Gallery MOMO, Cape Town
02.07.2015 – 15.08.2015
I couldn’t even regret being nearly run over twice in Bo-kaap on the way to Gallery MOMO to see Blessing Ngobeni’s, ‘As if you Care’. The white vaults of the gallery space that was formerly Brundyn+ echoed with metaphorical rallying cries against an unfair and despotic system that Ngobeni understands all too well.
Mural-sized mixed-media works writhing with Basquiat-esque figures make up the bulk of the exhibition. Lurid totemic forms lurch between the canvasses, trampling the urban landscape in a hellish political pop-apocalypse. These large figures are constituted by smaller depictions of civil society. Around their ankles are more of the hoi polloi (perhaps referencing how civil society unwittingly condones their leaders’ behaviour). Many of the compositions resemble Guernica, remastered to critique our own civil war of sorts: the corruption and scandal-riddled rule of “Democratic Slave Masters”.
The intended audience of the show is the Everyman, so it was lucky for me that I had brought along a friend uninitiated into the highfalutin world of art whose response could verify the impact of the work. There was no doubt that the paintings functioned to communicate Ngobeni’s message; that society needs to wake up to a political climate that allows evil politicians to exploit the vulnerable and the poor. The artist – who ran away from a broken home, made his way on the streets of Joburg and went to prison for armed robbery – makes an audacious and refreshing statement on behalf of people who have slipped through the cracks.
My companion went so far as to remark that the streaks of the paint that drain from Ngobeni’s human/animal hybrids made it seem as though the viewer sees the art through tear-filled eyes, and I don’t think this reading of the work presumes too much of the intent of the artist. The works are emotional and richly embedded with metaphor. The exhibition functions on an academic (as well as a visceral) level, including symbols of different regimes, maps where historical revolts occurred and referencing texts such as Orwell’s Animal Farm and Chinua Achebe’s Things Fall Apart.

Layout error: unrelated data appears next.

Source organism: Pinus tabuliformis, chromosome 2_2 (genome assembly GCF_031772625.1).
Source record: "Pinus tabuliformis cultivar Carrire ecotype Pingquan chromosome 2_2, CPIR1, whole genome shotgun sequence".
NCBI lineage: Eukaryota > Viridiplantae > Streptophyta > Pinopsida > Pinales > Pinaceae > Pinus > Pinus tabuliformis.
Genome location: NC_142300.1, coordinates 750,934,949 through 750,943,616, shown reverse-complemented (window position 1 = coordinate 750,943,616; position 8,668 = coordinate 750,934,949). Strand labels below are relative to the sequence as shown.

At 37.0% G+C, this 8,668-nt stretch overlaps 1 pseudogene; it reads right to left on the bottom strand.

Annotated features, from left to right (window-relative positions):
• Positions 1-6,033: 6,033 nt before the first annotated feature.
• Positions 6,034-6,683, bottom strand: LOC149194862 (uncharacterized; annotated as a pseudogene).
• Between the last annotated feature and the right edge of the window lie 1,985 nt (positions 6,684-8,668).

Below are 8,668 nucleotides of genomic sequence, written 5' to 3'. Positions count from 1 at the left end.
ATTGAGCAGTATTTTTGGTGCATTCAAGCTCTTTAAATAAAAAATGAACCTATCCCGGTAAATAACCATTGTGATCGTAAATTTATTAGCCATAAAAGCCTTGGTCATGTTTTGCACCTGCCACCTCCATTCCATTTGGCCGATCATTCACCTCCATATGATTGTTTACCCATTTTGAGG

Ngobeni’s paintings use bold unapologetic lines and collaged magazine spreads to elucidate their layered meaning. One such work, Untouchable (Politician), depicts a nightmarish figure, whose contoured cranium is familiar to South African political satire and whose debt owed to the common man is topical and trending as I write this; suspended out of reach of a band of medievally armed commoners. Money fans from his pockets, shadowy horns crown his head and the quotation “cheers to those who tend to look away” floats among the news clippings that make up his suit. The revolutionaries below are reminiscent of Hieronymus Bosch’s inhabitants of hell. They moan up at the him, waving their blunt tridents and filmy hatchets. They are frozen in disappointment.
Ngobeni doesn’t mince words. The blurb of the show reads like an excerpt from the communist manifesto, inciting disgust for the purposefully appalling Punch and Judy portrayal of the politics of South Africa and the world. “Those in power”, it reads, “are driven by greed and self-promotion and contribute little value, like our under-performing head of state, whilst the general public are unable to better or enable themselves nor challenge the system.”